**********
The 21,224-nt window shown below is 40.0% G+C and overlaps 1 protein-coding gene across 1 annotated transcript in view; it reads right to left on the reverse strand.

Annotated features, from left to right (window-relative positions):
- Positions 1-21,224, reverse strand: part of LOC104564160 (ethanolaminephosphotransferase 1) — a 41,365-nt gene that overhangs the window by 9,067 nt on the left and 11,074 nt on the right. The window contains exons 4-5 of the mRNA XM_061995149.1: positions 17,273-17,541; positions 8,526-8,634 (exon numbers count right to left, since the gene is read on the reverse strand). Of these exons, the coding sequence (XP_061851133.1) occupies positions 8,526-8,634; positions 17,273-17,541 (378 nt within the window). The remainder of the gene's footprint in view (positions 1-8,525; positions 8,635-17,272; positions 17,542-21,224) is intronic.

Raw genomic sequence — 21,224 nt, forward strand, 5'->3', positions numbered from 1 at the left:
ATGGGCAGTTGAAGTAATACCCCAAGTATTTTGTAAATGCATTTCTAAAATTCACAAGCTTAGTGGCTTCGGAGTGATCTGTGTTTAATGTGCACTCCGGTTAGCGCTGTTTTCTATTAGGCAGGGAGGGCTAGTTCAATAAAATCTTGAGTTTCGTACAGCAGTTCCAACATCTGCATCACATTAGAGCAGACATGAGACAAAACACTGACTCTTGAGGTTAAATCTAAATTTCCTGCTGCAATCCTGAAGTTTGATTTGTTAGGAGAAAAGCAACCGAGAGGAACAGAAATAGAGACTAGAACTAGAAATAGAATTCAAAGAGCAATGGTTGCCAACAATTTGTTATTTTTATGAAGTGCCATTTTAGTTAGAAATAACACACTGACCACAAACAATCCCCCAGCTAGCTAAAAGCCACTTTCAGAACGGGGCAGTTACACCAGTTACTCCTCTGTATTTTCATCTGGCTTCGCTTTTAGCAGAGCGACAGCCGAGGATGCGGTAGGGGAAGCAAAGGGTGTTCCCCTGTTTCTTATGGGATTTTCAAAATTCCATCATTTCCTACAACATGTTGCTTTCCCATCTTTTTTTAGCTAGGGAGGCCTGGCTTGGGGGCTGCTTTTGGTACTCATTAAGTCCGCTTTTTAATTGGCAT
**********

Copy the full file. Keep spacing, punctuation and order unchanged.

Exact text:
The 21,224-nt window shown below is 40.0% G+C and overlaps 1 protein-coding gene across 1 annotated transcript in view; it reads right to left on the reverse strand.

Annotated features, from left to right (window-relative positions):
- Positions 1-21,224, reverse strand: part of LOC104564160 (ethanolaminephosphotransferase 1) — a 41,365-nt gene that overhangs the window by 9,067 nt on the left and 11,074 nt on the right. The window contains exons 4-5 of the mRNA XM_061995149.1: positions 17,273-17,541; positions 8,526-8,634 (exon numbers count right to left, since the gene is read on the reverse strand). Of these exons, the coding sequence (XP_061851133.1) occupies positions 8,526-8,634; positions 17,273-17,541 (378 nt within the window). The remainder of the gene's footprint in view (positions 1-8,525; positions 8,635-17,272; positions 17,542-21,224) is intronic.

Raw genomic sequence — 21,224 nt, forward strand, 5'->3', positions numbered from 1 at the left:
ATGGGCAGTTGAAGTAATACCCCAAGTATTTTGTAAATGCATTTCTAAAATTCACAAGCTTAGTGGCTTCGGAGTGATCTGTGTTTAATGTGCACTCCGGTTAGCGCTGTTTTCTATTAGGCAGGGAGGGCTAGTTCAATAAAATCTTGAGTTTCGTACAGCAGTTCCAACATCTGCATCACATTAGAGCAGACATGAGACAAAACACTGACTCTTGAGGTTAAATCTAAATTTCCTGCTGCAATCCTGAAGTTTGATTTGTTAGGAGAAAAGCAACCGAGAGGAACAGAAATAGAGACTAGAACTAGAAATAGAATTCAAAGAGCAATGGTTGCCAACAATTTGTTATTTTTATGAAGTGCCATTTTAGTTAGAAATAACACACTGACCACAAACAATCCCCCAGCTAGCTAAAAGCCACTTTCAGAACGGGGCAGTTACACCAGTTACTCCTCTGTATTTTCATCTGGCTTCGCTTTTAGCAGAGCGACAGCCGAGGATGCGGTAGGGGAAGCAAAGGGTGTTCCCCTGTTTCTTATGGGATTTTCAAAATTCCATCATTTCCTACAACATGTTGCTTTCCCATCTTTTTTTAGCTAGGGAGGCCTGGCTTGGGGGCTGCTTTTGGTACTCATTAAGTCCGCTTTTTAATTGGCAT